Disclosure under FOI laws and fair use

14.37 The current situation regarding FOI laws and government use of copyright material is complex, uncertain and is different for each level of government.

14.38 One option for reform would be to extend the statutory licence to local government. This options was favoured by some stakeholders, as enabling ‘more comprehensive use of material by local governments on fair terms’.[58] However other stakeholders argued that voluntary licensing was working satisfactorily and that there should be no extension.[59] The ALRC notes that such an extension would mean that local governments would potentially be subject to claims for remuneration for material used, as required by FOI laws.

14.39 Another option might be to amend the Copyright Act to provide an exception for government (including local government) uses of copyright material as required by FOI laws. However such a broad exception could be problematic if it allowed widespread dissemination of material that is also commercially available. In response to a similar challenge, the UK government plans to allow public bodies to make copyright material available online, with the proviso that ‘material that is available commercially to buy or licence (such as academic articles) would not fall within the scope’ of the exception.[60]

14.40 The ALRC considers that the proposed exception for fair use, with public administration as an illustrative purpose, is a simpler and more flexible solution. It would apply equally to all levels of government. It would still be necessary for FOI laws to provide that governments must not release material where that would infringe copyright. The question of infringement would be answered by reference to the fairness factors—the purpose and character of the use, the nature of the material used, the amount and substantiality of the part dealt with, and the effect of the use upon the market for the material. According to Copyright Agency/Viscopy, negotiations already take place with governments regarding their use of copyright material as required by FOI laws. The fair use exception would provide principles on which to base the negotiations.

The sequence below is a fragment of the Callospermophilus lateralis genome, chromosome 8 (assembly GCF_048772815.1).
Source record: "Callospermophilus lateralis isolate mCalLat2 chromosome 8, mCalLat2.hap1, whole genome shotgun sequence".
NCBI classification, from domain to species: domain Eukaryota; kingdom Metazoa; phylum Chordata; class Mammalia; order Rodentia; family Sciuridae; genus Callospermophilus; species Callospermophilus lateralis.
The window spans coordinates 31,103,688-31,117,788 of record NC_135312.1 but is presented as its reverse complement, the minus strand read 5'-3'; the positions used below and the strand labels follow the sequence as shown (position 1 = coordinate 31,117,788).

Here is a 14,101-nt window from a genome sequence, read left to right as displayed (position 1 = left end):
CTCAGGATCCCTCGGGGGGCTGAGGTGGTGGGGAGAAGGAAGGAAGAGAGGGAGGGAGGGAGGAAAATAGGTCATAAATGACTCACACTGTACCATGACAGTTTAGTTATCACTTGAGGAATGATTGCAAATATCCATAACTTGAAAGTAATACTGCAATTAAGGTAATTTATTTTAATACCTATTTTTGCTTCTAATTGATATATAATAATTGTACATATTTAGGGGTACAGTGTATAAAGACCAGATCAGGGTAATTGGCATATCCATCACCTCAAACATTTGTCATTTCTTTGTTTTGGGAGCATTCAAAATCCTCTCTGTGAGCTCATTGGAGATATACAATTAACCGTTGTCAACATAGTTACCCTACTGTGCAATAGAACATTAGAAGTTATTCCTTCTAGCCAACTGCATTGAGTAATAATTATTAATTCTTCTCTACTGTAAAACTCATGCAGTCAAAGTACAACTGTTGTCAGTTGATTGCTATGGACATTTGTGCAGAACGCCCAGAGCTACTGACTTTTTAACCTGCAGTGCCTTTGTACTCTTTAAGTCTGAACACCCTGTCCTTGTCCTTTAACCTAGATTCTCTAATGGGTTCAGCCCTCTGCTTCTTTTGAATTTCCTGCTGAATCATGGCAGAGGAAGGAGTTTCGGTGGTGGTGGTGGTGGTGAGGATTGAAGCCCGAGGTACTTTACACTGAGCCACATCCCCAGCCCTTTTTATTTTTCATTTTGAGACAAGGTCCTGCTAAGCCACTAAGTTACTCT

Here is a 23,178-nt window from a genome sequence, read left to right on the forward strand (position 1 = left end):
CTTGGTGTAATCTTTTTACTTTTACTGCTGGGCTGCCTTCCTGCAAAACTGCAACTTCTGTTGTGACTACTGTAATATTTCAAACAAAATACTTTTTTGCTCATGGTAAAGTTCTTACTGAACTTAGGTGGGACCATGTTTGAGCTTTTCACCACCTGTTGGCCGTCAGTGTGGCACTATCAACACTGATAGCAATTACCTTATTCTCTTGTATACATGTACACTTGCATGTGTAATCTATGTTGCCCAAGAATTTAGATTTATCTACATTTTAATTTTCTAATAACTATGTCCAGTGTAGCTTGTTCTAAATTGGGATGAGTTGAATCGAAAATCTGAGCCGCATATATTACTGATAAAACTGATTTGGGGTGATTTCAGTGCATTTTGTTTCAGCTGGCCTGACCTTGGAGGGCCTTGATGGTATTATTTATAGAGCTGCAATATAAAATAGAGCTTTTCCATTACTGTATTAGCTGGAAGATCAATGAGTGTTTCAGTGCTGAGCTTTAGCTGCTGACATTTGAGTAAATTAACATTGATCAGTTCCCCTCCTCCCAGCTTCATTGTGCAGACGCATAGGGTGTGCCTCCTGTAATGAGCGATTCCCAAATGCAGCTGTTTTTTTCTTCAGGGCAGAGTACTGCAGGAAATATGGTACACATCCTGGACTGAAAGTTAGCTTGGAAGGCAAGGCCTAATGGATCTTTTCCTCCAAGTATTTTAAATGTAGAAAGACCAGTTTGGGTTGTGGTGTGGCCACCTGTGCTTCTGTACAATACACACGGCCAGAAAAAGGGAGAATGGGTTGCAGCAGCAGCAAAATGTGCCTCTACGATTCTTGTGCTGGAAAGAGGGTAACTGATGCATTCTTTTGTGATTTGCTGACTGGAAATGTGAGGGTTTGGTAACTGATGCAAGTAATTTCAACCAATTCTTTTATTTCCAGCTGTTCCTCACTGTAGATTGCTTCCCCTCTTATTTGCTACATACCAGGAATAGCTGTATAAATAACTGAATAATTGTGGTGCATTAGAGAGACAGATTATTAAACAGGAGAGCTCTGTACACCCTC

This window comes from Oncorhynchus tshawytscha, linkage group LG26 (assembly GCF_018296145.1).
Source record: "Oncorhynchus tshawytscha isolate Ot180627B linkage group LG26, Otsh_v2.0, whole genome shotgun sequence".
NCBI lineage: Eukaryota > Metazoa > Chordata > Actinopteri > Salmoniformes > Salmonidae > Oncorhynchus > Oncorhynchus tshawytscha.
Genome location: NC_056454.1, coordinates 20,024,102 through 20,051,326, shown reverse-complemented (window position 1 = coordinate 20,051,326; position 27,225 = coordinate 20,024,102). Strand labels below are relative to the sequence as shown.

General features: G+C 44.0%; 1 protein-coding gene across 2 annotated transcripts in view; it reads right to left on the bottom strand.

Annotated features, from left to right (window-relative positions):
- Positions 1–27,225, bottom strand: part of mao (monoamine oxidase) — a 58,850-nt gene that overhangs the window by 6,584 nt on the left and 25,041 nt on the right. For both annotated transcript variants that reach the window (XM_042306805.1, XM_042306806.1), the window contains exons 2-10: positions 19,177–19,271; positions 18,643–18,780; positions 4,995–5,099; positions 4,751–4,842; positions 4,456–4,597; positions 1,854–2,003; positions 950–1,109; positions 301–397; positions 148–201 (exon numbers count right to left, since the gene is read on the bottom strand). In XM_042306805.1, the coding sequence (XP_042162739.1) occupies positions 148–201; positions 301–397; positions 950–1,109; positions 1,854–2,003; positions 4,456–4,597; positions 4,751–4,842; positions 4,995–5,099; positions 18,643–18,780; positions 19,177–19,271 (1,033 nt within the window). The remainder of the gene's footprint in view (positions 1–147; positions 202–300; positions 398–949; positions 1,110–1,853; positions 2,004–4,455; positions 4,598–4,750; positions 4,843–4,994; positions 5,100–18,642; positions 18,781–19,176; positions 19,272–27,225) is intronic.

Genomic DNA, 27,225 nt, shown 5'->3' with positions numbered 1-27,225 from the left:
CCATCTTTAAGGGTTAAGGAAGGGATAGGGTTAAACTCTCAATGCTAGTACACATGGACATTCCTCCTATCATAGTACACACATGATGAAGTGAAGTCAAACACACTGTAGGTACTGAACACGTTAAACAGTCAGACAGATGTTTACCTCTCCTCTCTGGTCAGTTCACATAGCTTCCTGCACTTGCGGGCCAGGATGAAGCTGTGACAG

14.41 This approach should address the concerns raised by the Office of the Australian Information Commissioner concerning unwarranted harm to copyright owners. Copyright material would be protected when the circumstances require it, but the public interest and the goal of open government would also be taken into account.

[36]Freedom of Information Act 1982 (Cth) s 3.

[37] J Bannister, ‘Open Government: From Crown Copyright to the Creative Commons and Culture Change’ (2011) 34 UNSW Law Journal 1080, 1090–1091.

[38] Australian Government, Office of the Information Commissioner,, Freedom of Information Disclosure Log <www.oaic.gov.au/about/foi/disclosure-log.html> at 15 May 2013. The log includes an email from the Canadian Information Commissioner.

[39]Freedom of Information Act 1982 (Cth) s 90.

[40]Freedom of Information (Amendment) Reform Act 2010 (Cth) sch 4 pt 1 item 50. See Freedom of Information Act 1982 (Cth) s 90.

[41] Copyright Agency/Viscopy, Submission 249.

[42] J Gilchrist, ‘Crown Use of Copyright Material’ (2010) Canberra Law Review 1.

[43] Office of the Australian Information Commissioner, Submission 145.

[44] Copyright Agency/Viscopy, Submission 249.

[45] Ibid.

[46] Ibid.

[47] State Records South Australia, Submission 255; Copyright Agency/Viscopy, Submission 249; Tasmanian Government, Submission 196.

[48]Constitution s 109, see further E Campbell and A Monotti, ‘Immunities of Agents of Government from Liability for Infringement of Copyright’ (2002) 30 Federal Law Review 459, 471–472; and Victorian Government, Submission 282.

[49] J Bannister, ‘Open Government: From Crown Copyright to the Creative Commons and Culture Change’ (2011) 34 UNSW Law Journal 1080, 1097–1098.

[50] Copyright Agency/Viscopy, Submission 249.

[51] Victorian Government, Submission 282.

[52] NSW Government, Submission 294.

[53] Law Council of Australia, Submission 263.

[54] Information and Privacy Commission NSW, Submission 209.

[55] See, eg, Freedom of Information Act 1982 (Cth) s 23(3)(c); Government Information (Public Access) Act 2009 (NSW) s 72. These provisions are expressed generally, but are only relevant to local governments because Commonwealth or State government uses ‘for the services of the Commonwealth or State’ do not infringe copyright: s 183(1).

[56]Government Information (Public Access) Amendment Act 2012 (NSW) sch 1(1). See Government Information (Public Access) Act 2009 (NSW).

[57] Information and Privacy Commission NSW, Submission 209.

[58] Copyright Agency/Viscopy, Submission 287. See also Screenrights, Submission 215.

[59] APRA/AMCOS, Submission 247; ARIA, Submission 241; PPCA, Submission 240; SAI Global, Submission 193.

[60] UK Government, Modernising Copyright: A Modern, Robust and Flexible Framework (2012), 47.